When people can get their feet on the ground, even on a small, usable stretch of the trail, Huffman said she anticipates more people will enjoy the outdoor project resulting from years of activism and organization.

“Once people are allowed to walk certain sections of the trail it will gain more word of mouth and more excitement,” she said.

The Ecusta Trail, a 19.1 mile line connecting Hendersonville and Brevard, is officially on the way to becoming a rail trail.

Now, with allocated public funds, many volunteers and growing support, Burns said he sees a significant increase in enthusiasm for the Ecusta Trail project, and not just from email subscribers.

He said Friends of the Ecusta Trail would provide more volunteer opportunities for interested parties, as local groups such as the Henderson County Board of Realtors and Vision Henderson County approached him to organize their own membership days. of the group.

Such a willingness from local supporters to lend a hand, Burns said, is creating enthusiasm and crucial awareness for the construction of the Ecusta Trail.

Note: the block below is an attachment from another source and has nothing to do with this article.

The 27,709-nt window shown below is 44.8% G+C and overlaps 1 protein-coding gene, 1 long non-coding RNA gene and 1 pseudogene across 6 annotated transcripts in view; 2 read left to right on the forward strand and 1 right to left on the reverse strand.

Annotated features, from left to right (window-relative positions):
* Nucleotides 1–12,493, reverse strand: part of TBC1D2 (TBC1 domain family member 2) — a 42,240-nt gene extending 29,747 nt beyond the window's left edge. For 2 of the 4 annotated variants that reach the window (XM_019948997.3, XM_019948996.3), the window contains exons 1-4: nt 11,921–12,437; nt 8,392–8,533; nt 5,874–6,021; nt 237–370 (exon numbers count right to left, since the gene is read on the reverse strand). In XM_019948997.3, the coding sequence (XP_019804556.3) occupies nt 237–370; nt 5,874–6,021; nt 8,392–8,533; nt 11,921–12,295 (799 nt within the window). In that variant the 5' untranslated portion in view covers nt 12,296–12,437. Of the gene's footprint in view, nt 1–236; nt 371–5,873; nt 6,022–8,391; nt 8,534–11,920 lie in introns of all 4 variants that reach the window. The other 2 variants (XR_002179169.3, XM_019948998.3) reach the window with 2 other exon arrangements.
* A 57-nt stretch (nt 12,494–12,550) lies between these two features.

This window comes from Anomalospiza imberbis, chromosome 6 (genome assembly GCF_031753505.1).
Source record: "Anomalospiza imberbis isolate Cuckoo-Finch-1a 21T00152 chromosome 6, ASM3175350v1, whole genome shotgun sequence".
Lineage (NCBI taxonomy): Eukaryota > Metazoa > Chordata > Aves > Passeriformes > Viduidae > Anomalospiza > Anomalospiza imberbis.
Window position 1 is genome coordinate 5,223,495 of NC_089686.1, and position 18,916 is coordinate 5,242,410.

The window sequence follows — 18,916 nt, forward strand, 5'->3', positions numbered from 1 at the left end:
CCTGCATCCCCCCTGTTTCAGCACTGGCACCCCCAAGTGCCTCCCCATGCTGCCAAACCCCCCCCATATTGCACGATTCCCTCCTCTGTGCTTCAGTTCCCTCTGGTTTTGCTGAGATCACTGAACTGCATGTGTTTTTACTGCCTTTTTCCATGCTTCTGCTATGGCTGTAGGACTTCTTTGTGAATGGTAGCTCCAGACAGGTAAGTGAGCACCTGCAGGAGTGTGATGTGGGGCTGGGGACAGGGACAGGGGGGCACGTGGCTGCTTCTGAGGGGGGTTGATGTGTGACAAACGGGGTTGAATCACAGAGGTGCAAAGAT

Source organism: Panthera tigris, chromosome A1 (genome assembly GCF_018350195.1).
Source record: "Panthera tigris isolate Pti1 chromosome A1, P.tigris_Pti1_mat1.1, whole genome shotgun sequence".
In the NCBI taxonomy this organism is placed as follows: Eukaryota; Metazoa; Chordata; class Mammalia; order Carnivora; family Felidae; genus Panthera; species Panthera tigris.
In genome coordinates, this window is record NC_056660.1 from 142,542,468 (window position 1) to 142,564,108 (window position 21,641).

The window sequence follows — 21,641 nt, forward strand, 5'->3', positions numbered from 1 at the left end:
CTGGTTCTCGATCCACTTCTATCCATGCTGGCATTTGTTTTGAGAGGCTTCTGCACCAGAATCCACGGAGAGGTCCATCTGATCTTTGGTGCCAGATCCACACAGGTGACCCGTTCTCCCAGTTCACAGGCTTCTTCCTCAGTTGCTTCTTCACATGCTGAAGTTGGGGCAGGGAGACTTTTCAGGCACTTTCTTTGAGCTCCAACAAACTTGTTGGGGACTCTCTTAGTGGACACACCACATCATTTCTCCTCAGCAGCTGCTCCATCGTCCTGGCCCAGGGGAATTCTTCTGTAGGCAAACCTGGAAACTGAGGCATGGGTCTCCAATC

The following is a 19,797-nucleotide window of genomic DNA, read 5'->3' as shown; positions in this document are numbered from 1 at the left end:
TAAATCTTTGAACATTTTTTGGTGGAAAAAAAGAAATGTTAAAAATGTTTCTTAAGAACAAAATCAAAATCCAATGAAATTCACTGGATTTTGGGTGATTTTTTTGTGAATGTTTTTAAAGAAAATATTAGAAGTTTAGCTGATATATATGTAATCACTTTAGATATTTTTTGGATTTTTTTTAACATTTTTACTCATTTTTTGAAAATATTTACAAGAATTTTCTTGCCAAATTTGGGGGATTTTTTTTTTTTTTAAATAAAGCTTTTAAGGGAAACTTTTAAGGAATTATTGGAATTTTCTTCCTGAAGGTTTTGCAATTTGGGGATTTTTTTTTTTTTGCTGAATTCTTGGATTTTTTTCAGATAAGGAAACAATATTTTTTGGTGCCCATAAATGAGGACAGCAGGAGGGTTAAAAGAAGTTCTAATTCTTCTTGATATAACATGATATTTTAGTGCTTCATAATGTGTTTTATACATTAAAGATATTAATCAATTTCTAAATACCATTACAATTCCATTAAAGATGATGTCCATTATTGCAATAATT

“The excitement is increasing almost exponentially every day,” he said. “It’s just a good way to let people go out and find out (the trail) and get a taste of what it’s going to be.”

Although a fully completed Ecusta Trail remains for months, its community support has taken years. In a statement, Henderson County Business and Community Development Director Christopher Todd said the generosity of local supporters during the Jan. 15 Volunteer Day and other future events will have a positive impact on the community. long awaited Ecusta trail.

“We are grateful to everyone who is volunteering now and planning to volunteer in the future,” he said. “Their work is essential in making this trail not only a path, but a community asset. “